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Maintaining your welder/generator’s gas engine

Wednesday, May 15th, 2013

A little preventative maintenance goes a long way in keeping your welder/generator in top shape. The article below walks through best practices for maintaining the gas engine in your welder/generator, and the consequences of poor maintenance. Regular maintenance will:

  • Extend engine/welder life
  • Ensure peak performance at all times
  • Maintain reliability/avoiding costly breakdowns
  • Prevent voiding warranty coverage
  • Maximize resale value

Read on to learn more:–advice-from-the-experts-on-maintaining-your-welder-generator-s-gas-engine/

Chris Wierschke
Product Manager
Bobcat and Trailblazer

Ben Mikesell, Ogden, Utah

Wednesday, September 14th, 2011

Nominated by Chase

My Hero

I’m nominating my friend/coworker Ben Mikesell. He is by far the hardest worker I’ve ever met and treats everyone in the welding shop like a brother. He never complains and always gives 110 percent. He really is a diamond in the rough.

I honestly think the world has a shortage of people like Ben. He is the type of person that you meet and instantly become friends with. He likes to snowboard and also enjoys racing his car at Miller Motorsports Park in Tooele, Utah.

Making a Difference

Everyone is familiar with the classic construction scene: four guys on the site and only three are working. Ben Mikesell is the guy getting the work/welding done. Every time he meets a weld inspector, they instantly become friends.

Welding Application

Ben welds ornamental railing — around 1,000 pickets daily. He also has his 6G SMAW pipe welding certification and welds structural steel on occasion. He is very proficient in almost every type of welding.

Miller on the Job

Ben uses a ton of Miller products, including the Millermatic 251 that he uses daily at his welding station. When Ben welds in the field, he uses a Miller Bobcat or Trailblazer [welder/generator], along with a Miller Suitcase wire feeder.


Daniel McMillen, Strongsville, Ohio

Wednesday, September 14th, 2011

Nominated by Michael McMillen

My Hero

I nominated my father, Daniel McMillen. Dad started as a meter reader for Columbia Gas in the ’70s. He was chosen to become a welder where he was taught the trade on live gas mains! He retired several years back and now runs a small shop out of his garage. He doesn’t weld to make money. He charges the minimal amount in an effort to cover his costs. He welds to help those who need a professional.

He is a master at figuring out solutions to problems. My 8-year-old son has autism. Dad has engineered products to keep him safe and our family sane! For example, he welded a metal bar that mounts to the ceiling to keep the Christmas tree up (my son continuously knocked it down). He has also engineered locks for our doors so my son cannot run away. He is the smartest guy I know.

Making a Difference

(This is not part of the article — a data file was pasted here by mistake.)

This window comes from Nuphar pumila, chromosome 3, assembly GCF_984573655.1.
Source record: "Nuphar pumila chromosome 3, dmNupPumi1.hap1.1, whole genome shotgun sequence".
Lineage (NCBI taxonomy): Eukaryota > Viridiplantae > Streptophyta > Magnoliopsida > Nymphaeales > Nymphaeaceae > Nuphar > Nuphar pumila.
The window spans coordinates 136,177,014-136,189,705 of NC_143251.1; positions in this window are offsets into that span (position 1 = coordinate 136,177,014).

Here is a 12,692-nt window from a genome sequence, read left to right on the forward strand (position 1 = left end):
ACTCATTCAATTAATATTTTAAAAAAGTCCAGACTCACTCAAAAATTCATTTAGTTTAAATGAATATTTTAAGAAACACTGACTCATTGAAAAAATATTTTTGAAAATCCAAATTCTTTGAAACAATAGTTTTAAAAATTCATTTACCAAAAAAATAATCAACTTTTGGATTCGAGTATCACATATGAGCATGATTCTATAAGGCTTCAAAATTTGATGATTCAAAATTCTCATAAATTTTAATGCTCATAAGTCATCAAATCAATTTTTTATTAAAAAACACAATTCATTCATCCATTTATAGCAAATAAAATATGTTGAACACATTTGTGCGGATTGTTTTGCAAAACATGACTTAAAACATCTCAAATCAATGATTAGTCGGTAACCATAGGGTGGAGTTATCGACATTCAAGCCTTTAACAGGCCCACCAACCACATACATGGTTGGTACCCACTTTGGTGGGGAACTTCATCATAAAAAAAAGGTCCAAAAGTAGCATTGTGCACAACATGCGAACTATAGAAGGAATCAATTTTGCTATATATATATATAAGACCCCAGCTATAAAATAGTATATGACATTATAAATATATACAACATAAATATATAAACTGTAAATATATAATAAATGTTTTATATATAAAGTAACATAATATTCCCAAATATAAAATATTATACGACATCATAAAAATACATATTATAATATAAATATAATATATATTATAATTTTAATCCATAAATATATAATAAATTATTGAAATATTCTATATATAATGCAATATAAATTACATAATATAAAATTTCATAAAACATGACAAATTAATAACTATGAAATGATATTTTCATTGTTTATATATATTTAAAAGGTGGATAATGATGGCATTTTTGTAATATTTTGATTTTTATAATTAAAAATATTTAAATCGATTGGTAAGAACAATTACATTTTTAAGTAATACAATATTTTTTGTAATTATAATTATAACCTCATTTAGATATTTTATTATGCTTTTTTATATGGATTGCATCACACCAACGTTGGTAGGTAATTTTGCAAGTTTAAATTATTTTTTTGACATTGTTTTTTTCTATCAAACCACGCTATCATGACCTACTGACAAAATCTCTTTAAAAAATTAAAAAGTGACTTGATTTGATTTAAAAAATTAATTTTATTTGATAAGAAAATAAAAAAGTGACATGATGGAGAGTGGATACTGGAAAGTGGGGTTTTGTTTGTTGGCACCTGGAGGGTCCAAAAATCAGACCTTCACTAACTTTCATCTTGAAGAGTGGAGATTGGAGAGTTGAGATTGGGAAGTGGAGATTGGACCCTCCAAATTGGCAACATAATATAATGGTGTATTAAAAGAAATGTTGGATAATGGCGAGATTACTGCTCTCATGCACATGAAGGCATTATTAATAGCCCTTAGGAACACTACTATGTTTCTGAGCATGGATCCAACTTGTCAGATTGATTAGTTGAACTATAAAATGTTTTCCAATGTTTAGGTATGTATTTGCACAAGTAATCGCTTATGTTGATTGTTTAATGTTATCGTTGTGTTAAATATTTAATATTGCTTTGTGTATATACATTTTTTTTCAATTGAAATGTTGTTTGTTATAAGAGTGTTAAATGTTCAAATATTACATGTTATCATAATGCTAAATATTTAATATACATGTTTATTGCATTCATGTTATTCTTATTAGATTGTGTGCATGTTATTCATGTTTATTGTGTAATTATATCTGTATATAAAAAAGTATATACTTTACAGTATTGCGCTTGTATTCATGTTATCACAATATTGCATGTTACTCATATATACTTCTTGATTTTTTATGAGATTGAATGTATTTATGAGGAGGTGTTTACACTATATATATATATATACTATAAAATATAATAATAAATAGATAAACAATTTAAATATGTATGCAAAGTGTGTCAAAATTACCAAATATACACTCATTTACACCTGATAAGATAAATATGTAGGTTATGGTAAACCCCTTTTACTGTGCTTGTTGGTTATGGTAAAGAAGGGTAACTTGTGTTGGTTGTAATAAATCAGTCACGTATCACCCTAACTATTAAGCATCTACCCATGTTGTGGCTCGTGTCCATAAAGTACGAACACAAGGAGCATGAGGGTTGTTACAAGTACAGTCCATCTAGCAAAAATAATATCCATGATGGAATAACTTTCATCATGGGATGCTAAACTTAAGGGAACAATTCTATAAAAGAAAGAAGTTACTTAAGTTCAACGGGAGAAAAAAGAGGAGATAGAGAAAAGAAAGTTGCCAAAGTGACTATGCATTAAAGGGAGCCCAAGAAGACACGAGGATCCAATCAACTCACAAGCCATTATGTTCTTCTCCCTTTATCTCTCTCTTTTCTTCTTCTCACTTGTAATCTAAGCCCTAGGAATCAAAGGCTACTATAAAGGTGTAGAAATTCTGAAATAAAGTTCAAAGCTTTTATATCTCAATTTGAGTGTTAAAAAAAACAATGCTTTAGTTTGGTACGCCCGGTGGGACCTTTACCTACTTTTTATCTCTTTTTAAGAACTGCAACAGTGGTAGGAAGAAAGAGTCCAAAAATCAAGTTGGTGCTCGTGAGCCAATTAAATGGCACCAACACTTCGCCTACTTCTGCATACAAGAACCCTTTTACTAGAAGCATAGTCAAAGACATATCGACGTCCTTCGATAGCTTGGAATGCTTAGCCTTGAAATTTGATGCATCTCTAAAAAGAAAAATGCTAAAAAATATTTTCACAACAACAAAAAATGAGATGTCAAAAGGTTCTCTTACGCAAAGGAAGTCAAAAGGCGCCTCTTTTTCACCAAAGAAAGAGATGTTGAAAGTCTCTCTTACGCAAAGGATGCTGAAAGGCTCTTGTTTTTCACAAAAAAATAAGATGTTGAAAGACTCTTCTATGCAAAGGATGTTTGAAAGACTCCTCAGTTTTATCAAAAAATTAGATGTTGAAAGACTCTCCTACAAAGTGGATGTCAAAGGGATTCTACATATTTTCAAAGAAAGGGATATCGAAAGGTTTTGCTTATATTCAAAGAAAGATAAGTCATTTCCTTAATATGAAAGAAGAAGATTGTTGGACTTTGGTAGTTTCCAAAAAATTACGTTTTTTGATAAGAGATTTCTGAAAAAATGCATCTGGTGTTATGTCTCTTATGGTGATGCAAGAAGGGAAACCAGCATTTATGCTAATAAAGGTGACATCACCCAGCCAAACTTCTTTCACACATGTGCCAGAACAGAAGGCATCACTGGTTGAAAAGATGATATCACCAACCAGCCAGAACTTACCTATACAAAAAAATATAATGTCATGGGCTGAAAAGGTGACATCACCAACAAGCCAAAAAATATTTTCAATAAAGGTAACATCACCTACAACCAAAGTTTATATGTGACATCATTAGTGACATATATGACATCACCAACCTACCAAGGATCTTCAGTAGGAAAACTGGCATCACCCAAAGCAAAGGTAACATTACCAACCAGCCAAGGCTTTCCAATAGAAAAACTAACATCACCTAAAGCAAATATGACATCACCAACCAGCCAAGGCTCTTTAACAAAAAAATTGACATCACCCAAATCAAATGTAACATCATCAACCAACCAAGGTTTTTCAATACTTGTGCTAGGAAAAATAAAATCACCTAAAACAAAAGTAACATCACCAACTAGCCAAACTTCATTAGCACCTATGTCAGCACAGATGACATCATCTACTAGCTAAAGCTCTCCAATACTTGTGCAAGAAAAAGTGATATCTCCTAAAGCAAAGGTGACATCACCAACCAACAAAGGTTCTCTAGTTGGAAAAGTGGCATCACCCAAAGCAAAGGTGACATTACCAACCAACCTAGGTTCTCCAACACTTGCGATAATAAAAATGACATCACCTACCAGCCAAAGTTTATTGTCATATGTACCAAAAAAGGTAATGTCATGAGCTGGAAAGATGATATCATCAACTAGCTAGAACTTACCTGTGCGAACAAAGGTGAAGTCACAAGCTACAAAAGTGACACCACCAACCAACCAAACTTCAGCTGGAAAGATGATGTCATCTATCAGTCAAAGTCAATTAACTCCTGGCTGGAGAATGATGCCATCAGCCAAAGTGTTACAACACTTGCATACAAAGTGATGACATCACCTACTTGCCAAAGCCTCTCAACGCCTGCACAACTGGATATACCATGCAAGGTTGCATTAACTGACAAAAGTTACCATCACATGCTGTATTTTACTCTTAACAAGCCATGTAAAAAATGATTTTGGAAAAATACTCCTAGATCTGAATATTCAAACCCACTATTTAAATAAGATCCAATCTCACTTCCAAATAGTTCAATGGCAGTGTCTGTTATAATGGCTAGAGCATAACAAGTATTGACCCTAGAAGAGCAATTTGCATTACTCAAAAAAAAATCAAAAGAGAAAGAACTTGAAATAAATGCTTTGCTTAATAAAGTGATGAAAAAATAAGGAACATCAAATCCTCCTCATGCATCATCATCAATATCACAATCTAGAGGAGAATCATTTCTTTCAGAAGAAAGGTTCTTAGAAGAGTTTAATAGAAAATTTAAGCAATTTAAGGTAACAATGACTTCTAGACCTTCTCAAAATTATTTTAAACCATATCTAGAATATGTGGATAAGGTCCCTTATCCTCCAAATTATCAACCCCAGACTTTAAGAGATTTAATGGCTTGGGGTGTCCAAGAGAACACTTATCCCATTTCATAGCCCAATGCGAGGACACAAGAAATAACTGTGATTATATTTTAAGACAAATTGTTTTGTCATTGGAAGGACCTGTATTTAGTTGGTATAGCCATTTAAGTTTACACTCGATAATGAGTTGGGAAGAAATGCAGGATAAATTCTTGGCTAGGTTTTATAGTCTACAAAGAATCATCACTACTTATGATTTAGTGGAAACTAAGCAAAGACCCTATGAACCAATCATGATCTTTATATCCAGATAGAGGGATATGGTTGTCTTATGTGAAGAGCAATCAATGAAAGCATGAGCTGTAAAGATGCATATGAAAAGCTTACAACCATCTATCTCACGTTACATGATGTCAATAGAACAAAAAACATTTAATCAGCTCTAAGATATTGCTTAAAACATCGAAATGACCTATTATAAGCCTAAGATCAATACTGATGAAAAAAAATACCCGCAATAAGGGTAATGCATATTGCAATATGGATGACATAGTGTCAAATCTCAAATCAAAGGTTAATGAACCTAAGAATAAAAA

Dad has inspired at least three others to learn the trade and work professionally as welders. One is my brother, one is a childhood friend of the family (a neighbor when I was growing up), and the final person has replaced Dad at the gas company. When his replacement was chosen, Dad worked with him in his off-duty time to ensure he passed the required tests.

Welding Application

Dad welds it all. No job is too big or too small. While at Columbia Gas, he was a certified pipe welder and now welds many different jobs from his shop or on location. Recently, he was called to a greenhouse to weld a “T” on a live gas main. Tomorrow he will be headed to an outdoor shooting range to complete a job.

Miller on the JobDad’s portable trailer utilizes a Miller [welder/generator]. He has used it for many years.



Contractor Insight: Apex Steel and EFI

Monday, March 8th, 2010

When Miller introduced Electronic Fuel Injection (EFI) technology on its welder generators, the job site detailed in the article below is a perfect example of the target market: contractors looking to reduce welding costs AND reduce the environmental impact of their work (the site is a LEED-certified complex). EFI accomplishes both goals.

You can read the whole article here and preview the contents below.

Seattle University’s new Lemieux Library and McGoldrick Learning Commons— scheduled to open in September 2010—transforms the original 1966 building into a 21st century, LEED (Leadership in Energy and Environmental Design) Gold-certified masterpiece. The new structure includes 37,000 square feet of new construction and an extensive renovation of the original structure. The result is a sparkling new, environmentally friendly 125,000-square-foot learning center for students and faculty.

Spearheading the structural steel work is Apex Steel of Redmond, Washington. The company is experienced in LEED-certified construction and specializes in structural steel, steel reinforcement and tower crane erection. Apex Steel uses equipment that lowers its cost of operation and helps reduce the overall carbon footprint required to put up a steel building. To that end, the company used Miller Electric Mfg. Co.’s new Trailblazer 302®, a 300-amp welder generator with 25 HP Electronic Fuel Injection (EFI) gas engine from Kohler.  EFI welder generators reduce harmful hydrocarbon (HC), carbon monoxide (CO) and nitrogen oxide (NOx) emissions and have lowered Apex Steel’s welder generator fuel use by 20 percent.